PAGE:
In October 2013, Can’t is Not an Excuse was brought to a live stage at the University of Nevada, Reno where Alt spoke to an audience of over 100 people for a TEDx student speaking competition. A video of the event went viral, gaining attention that invited many opportunities. Since then, Alt has been invited to speak at Sam’s Club, as well as several elementary schools.

“I want to inspire the world,” Alt said. “I want to spread this message as far as I can. If I can do everything that I’ve done in my life, anyone else can do anything they want to do.”

His experience has led him to aspire to be a motivational speaker– a role model. He wants to travel the world and talk to the disadvantaged, give courage to those battling the odds.

Because not so long ago Mike Alt’s hands were in his pockets.

“If there were a miracle surgery, I would say no,” Alt said. “It’s something that’s become so empowering to me that I’m proud. I can honestly say I’m proud to have these hands.”

Liane O’Niell can be reached at news@nevadasagebrush.com.

personal notes to every player.

“Coach Mike doesn’t do it because it’s a job,” Ludlow said. “He’s invested in it. It’s a constant. Every year, the girls know that no matter who their coach is going to be, he’ll be there. He listens, he cares.”

Following his return to Reno, Alt contacted Flatley to ask about getting involved with his old team again. After little thought, Flatley invited the 19-year-old on as an assistant coach.

“He’s a wonderful young man and he’s become a very, very good tennis coach,” Flatley said. “He brings a lot of understanding to the game.”

“He doesn’t just play it, he owns it, he’s good at it,” Ludlow said. “I think it’s good for my girls. There are no excuses.”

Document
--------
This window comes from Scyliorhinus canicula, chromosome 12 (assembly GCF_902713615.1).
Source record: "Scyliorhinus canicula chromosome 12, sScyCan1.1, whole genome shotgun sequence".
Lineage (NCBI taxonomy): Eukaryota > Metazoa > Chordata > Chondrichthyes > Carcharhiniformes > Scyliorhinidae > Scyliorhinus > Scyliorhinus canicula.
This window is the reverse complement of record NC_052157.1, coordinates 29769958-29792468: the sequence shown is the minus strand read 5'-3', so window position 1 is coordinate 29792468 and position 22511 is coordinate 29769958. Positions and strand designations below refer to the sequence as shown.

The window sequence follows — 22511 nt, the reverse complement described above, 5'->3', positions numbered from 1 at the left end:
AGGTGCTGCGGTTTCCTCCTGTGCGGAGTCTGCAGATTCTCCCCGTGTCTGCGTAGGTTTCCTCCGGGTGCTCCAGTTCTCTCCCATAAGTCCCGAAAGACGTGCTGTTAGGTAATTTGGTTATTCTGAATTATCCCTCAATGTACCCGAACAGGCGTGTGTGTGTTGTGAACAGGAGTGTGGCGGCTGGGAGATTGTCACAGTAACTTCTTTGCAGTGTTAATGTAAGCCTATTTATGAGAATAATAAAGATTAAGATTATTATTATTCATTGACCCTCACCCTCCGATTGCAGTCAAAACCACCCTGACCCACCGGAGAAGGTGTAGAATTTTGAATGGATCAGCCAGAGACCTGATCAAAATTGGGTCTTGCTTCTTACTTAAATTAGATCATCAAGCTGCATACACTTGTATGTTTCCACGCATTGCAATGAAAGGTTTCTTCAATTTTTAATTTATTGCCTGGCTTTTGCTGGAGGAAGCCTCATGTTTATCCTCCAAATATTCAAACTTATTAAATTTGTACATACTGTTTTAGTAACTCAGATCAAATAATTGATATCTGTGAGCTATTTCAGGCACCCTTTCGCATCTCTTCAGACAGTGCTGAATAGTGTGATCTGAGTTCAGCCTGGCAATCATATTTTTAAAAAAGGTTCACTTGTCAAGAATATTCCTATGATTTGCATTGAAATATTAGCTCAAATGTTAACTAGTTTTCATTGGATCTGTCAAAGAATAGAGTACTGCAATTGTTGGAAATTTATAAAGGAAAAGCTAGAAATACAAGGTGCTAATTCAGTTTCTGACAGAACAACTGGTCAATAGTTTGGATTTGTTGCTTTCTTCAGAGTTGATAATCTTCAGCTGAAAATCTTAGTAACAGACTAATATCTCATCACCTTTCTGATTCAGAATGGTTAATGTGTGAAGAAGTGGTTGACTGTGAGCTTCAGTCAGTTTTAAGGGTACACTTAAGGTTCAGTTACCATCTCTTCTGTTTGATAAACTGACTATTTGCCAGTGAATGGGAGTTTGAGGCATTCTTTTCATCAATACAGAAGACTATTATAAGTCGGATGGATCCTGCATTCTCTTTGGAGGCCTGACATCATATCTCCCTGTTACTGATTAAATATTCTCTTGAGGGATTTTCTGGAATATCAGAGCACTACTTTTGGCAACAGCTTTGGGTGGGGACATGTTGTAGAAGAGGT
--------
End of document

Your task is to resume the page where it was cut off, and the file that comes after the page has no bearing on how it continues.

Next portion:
Can’t is Not an Excuse

In September 2012, Alt started his blog, “Can’t is Not an Excuse.”

Initially an assignment for a personal branding class, the blog soon transformed into a platform through which Alt could tell his story and inspire an audience.

Alt recalled pausing at the end of his first post to consider what his tagline would be.

“I was like, ‘Well, what’s the one word that I hate in life more than anything?’ It’s the word ‘can’t’ because people have told me all my life that you can’t,” Alt said.

He follows up every blog with the phrase ‘Can’t is Not an Excuse.’

“It’s a reminder to myself that this is where you started from, don’t forget it,” Alt said.

Within one year the blog received over 5,300 views.

“I am glad to know there are amazing individuals like yourself he can relate to and be inspired by,” wrote one mother, whose son has a limb difference.

“I’m so excited I discovered this blog, I’m also a blogger with a limb difference,” another wrote.

While Alt’s stories often concentrate on his own adversity and triumphs, the blog contains a universal message about the power of perseverance and positivity.

In October 2013, Can’t is Not an Excuse was brought to a live stage at the University of Nevada, Reno where Alt spoke to an audience of over 100 people for a TEDx student speaking competition. A video of the event went viral, gaining attention that invited many opportunities. Since then, Alt has been invited to speak at Sam’s Club, as well as several elementary schools.

“I want to inspire the world,” Alt said. “I want to spread this message as far as I can. If I can do everything that I’ve done in my life, anyone else can do anything they want to do.”

His experience has led him to aspire to be a motivational speaker– a role model. He wants to travel the world and talk to the disadvantaged, give courage to those battling the odds.

Because not so long ago Mike Alt’s hands were in his pockets.

“If there were a miracle surgery, I would say no,” Alt said. “It’s something that’s become so empowering to me that I’m proud. I can honestly say I’m proud to have these hands.”

Liane O’Niell can be reached at news@nevadasagebrush.com.